Bob Dylan: ‘The Times They Are A-Changing’, Live in Toronto 1964

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In January 1964, Bob Dylan released his classic third album The Times They Are A Changin’. As part of the promotion for the record, Dylan was offered a half-hour slot on Canadian TV’s arts series Quest. The loose form of the show suited Dylan and allowed him to showcase 3 tracks from his new record and 3 from previous album, Freewheelin Bob Dylan.

“The Times They Are A-Changin’”
“Talkin’ World War III Blues”
“The Lonesome Death of Hattie Carroll”
“Girl from the North Country”
“A Hard Rain’s a-Gonna Fall”
“Restless Farewell”

It was momentous piece of television, one that firmly established Dylan as “the voice of his generation”, as he sang his most radical folk songs, which, in light of Occupy Wall Street, are still as relevant and as important today.
 

 

Written by Paul Gallagher | Discussion
Partying with ironic hipsters at the G20 riots
06.29.2010
01:35 pm

Topics:
Current Events

Tags:
Hipsters
G20
Toronto
2010

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From a pretty thought provoking collection of photos and written snark over at Hipster Runoff. Does this all-irony-all-the-time thing betray a humorous defense mechanism against the horrors of the world or a serious lack of actual feeling and engagement ? Funny what the simple phrase “Justin Bieber” can cause me to ponder.
 
 
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Does n e 1 know what G20 protesters are even protesting? Seems like they just want to make .jpg internet memes (Hipster Runoff)
 
Previously on DM : G20 TORONTO RIOT FOOTAGE & THE RISE OF THE ANTI-G PROTEST VIDEO

Written by Brad Laner | Discussion
G20 Toronto Riot Footage & the rise of the anti-G protest video

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The great Mixmaster Morris drew my attention to this bit of coverage of the G20 demonstrations in Toronto this weekend by Miguel Barbosa’s YEAH! Films Company. Clip #1 is more raw, and seems to have been converted to the more stylized clip #2. It seems like some of the most de-sensationalized, semi-balanced coverage so far, although Barbosa & co. seem rather generally disenchanted by the protestors, as shown in his posting on the YEAH! site:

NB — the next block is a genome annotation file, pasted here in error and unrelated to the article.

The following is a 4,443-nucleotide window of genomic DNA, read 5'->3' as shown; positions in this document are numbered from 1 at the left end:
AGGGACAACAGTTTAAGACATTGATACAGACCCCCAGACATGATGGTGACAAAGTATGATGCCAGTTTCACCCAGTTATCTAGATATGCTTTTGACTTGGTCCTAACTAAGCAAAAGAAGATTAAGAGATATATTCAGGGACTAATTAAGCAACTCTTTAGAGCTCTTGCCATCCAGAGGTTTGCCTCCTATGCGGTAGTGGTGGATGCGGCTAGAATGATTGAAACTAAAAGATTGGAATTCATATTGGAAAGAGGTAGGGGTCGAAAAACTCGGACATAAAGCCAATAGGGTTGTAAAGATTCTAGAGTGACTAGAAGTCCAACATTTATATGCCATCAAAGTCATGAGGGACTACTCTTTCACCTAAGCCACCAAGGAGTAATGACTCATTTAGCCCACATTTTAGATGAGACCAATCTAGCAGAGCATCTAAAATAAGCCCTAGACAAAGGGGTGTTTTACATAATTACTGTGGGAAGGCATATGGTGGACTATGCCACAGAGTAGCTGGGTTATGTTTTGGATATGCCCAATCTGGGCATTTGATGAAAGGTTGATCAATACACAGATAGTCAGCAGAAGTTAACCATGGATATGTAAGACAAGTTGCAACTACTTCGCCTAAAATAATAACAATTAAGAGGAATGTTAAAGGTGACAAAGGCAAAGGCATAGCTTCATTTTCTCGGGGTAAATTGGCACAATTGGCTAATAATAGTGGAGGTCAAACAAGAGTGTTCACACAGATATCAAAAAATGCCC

If your going to attack a city, I would suggest weapons & better tactics. I knew these guys were gonna attack 10 minutes before it happened…

Anyways, they didn’t like people taking photos & video. It was kind of too late only a few minutes into the protest, the year is 2010, and everybody has some sort of camera. One protester attacked me when I yelled “Do you think this burning car is going to change the world?”

I hope you at home are sane and human enough to see what they did to this city & what they put innocent people through is completely wrong. It was embarrassing for the City of Toronto and it was embarrassing for Canadians. You all should be ashamed of yourselves. I heard you guys smashed a Tim Hortons. If that isn’t crossing the line I don’t know what is.

Barbosa points out the extreme mediation of the event—“everybody has some sort of camera.” Although it can be useful in documenting and possibly preventing police abuse—which seems to have been somewhat the case since, say, Chicago ’68—it’s hard not to detect a bit of collective narcissism as well.

Is there any doubt that the anti-globalization protest video is now its own genre?
 

 

 

Written by Ron Nachmann | Discussion